diagnostic criteria for functional abdominal pain syndromeThe case patient fits the Rome III Diagnostic Criteria for FAPS (Table).1,2 The pathophysiology of FAPS is unique in that the pain is thought to be caused by increased central perception of what is normal visceral pain output, rather than from enhanced peripheral visceral stimulation. FAPS is one of the less common functional gastrointestinal disorders, with a 1993 survey reporting a prevalence ranging from 0.5% to 2% among the US population.3 More recent articles indicate that the prevalence of FAPS is unknown, but that unspecified abdominal pain is reported in 22.9 per 1000-person years.4 FAPS presents similarly to other functional gastrointestinal disorders, but the syndrome is often misdiagnosed such that patients are considered to be malingerers or to have other psychological problems. FAPS and IBS are thought to be related disorders, with the fundamental difference being that IBS symptoms are always associated with food intake and gastrointestinal disturbance, such as constipation, whereas in FAPS there may be little or no association. Both disorders disproportionately affect women and typically present in patients younger than 65 years.5 FAPS may also be confused with narcotic bowel syndrome, which is characterized by a colicky pain that worsens as tachyphylaxis occurs. It has been reported that both healthcare use and psychosocial disturbances, such as anxiety, depression, or somatization, are increased when diagnosis is delayed.6 This may have occurred in our patient as his pain worsened and as his outpatient evaluative tests continually returned negative.

The etiology of FAPS is poorly understood. It has been suggested that this condition is a reaction to acute gastro-intestinal infection in younger patients.7 The clinical course is characterized by worsening psychological disturbances, such as depression or anxiety, with the pain gradually dom-inating the patient’s life.5 This also distinguishes FAPS from chronic mesenteric ischemia, which is more common in elderly populations.  Chronic mesenteric ischemia is typified by weight loss and intestinal angina, which was not seen in our patient.8
Clinical Evaluation 
The initial patient evaluation should include a focused review of the individual’s history.9 Careful attention to descriptions of past abdominal pain episodes may help the clinician determine the possibility of FAPS. The specific use of emotional descriptions or terms could also be good indicators for clinicians suspecting FAPS, as terms like “sickening” or “agonizing pain” are more common descriptors of this condition than more common terms like “sharp pain” or “cramp-like pain,” which are typically associated with other gastrointestinal disorders.9 It is also valuable to ascertain the presence of psychosocial factors that could potentially contribute to worsening abdominal pain. History and physical findings are essential to making the diagnosis. Laboratory testing has minimal value and may, in fact, lead the clinician to more common, but erroneous, diagnoses. Finally, early in the evaluation, the clinician should remain sensitive to the fact that FAPS is not primarily a psychiatric illness, such as malingering or Munchausen syndrome, but rather a complex abdominal pain syndrome that requires involved and active efforts for successful diagnosis and treatment.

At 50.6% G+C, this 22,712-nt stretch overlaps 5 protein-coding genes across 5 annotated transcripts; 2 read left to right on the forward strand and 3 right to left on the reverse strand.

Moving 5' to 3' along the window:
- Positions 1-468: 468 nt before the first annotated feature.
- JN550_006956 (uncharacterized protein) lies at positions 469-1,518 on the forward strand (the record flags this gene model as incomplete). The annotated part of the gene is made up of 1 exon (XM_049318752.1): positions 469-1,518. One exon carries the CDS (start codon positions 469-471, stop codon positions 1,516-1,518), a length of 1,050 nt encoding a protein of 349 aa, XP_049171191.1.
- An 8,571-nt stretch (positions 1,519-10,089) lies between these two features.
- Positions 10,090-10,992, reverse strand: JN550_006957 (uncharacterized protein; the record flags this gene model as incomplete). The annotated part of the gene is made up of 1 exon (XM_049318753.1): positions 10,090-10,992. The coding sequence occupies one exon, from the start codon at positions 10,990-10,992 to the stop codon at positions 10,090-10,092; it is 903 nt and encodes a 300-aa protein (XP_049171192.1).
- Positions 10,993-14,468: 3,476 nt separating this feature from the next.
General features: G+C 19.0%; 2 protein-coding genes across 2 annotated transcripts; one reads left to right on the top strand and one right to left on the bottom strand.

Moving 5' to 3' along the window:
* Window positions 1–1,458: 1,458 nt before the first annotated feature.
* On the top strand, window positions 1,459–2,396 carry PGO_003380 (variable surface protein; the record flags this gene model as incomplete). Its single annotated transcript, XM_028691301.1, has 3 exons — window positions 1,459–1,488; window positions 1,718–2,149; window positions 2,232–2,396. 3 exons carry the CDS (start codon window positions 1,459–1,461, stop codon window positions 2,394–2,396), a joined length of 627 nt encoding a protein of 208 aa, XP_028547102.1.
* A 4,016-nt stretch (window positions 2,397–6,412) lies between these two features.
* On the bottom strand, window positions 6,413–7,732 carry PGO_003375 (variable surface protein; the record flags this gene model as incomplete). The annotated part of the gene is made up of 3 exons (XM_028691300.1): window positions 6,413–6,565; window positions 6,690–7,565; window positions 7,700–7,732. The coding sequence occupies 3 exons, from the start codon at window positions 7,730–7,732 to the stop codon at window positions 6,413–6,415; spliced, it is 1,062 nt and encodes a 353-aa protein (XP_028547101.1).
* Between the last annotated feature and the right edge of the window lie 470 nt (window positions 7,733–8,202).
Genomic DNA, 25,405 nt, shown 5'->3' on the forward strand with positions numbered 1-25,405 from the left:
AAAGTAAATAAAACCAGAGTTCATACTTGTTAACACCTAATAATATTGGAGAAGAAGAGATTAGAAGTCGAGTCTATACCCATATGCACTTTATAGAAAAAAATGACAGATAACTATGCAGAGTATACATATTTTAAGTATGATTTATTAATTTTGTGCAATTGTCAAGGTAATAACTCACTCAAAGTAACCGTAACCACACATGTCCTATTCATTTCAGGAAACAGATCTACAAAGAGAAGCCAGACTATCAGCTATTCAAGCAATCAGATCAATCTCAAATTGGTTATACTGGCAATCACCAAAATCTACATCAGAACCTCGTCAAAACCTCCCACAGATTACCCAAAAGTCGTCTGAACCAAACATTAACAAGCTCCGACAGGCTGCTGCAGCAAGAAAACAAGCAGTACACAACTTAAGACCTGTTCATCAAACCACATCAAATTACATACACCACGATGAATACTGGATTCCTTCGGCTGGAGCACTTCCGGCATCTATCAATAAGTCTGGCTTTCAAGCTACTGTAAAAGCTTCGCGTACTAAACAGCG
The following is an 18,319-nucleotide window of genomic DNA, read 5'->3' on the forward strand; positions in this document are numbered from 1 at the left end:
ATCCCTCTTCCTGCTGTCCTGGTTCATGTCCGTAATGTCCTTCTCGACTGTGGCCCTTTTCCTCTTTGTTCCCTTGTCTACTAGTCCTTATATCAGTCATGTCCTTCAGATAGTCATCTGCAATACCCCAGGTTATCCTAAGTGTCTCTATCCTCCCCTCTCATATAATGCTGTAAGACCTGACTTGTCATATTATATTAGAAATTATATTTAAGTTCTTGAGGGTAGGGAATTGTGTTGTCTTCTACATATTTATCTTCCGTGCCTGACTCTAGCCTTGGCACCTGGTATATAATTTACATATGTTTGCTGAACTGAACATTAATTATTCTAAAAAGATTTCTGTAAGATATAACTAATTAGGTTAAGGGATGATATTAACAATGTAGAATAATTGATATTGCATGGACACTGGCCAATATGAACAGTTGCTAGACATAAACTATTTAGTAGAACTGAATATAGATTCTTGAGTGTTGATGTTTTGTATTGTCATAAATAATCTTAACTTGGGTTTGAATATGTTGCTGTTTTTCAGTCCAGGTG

Treatment of FAPS is not focused on a cure, but on actively controlling pain and managing symptoms. The approach requires a strong therapeutic relationship with a healthcare provider who will ultimately remain responsible for decisions regarding pain control throughout the patient’s course of care.9 As active healthcare-seeking behaviors, such as requesting diagnostic studies or exploratory surgery, are significantly increased among patients with FAPS, maintaining strong provider-patient rapport is critical to long-term success.

Although tricyclic antidepressants are widely considered the mainstay of treatment for functional pain disorders, judicious prescribing is warranted as their strong anticholinergic effects may preclude their use in some older patients.10 Such newer antidepressants with pain-controlling properties should be titrated appropriately. Selective serotonin reuptake inhibitors have had conflicting results in patients with IBS and, as such, are of uncertain benefit in treating patients with FAPS.11,12 Narcotics have been found to be of limited benefit, with most patients experiencing little or no relief. Therefore, narcotic use in individuals with FAPS should be avoided whenever possible, as this approach may lead to narcotic dependence and narcotic bowel syndrome.9 Cognitive behavioral therapy may benefit patients with moderate to severe symptoms.13


FAPS, a variant of IBS, is uncommonly seen in the older population, but can present a diagnostic challenge to clinicians. Since FAPS is defined as abdominal pain in the absence of an identifiable disorder, older patients with FAPS may be miscategorized as being malingerers or having other psychological problems, especially if they have been treated initially with narcotics, yielding little or no pain relief. However, FAPS should be considered in all elderly patients with unremitting, chronic pain that has continued for more than 6 months. Pharmacological options are limited and must be considered carefully in older patients who may have comorbidities, but optimal care can be provided to patients through strong provider-patient rapport and the involvement of multiple disciplines.


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  13. Palsson OS, Whitehead WE. Psychological treatments in functional gastrointestinal disorders: a primer for the gastroenterologist. Clin Gastroenterol Hepatol. Published October 24, 2012. Accessed November 27, 2012. 


The authors report no relevant financial relationships.

 Address correspondence to:

S. Liliana Oakes, MD

Department of Family and Community Medicine

The University of Texas Health Science Center

7703 Floyd Curl Drive

San Antonio, TX 78229-3901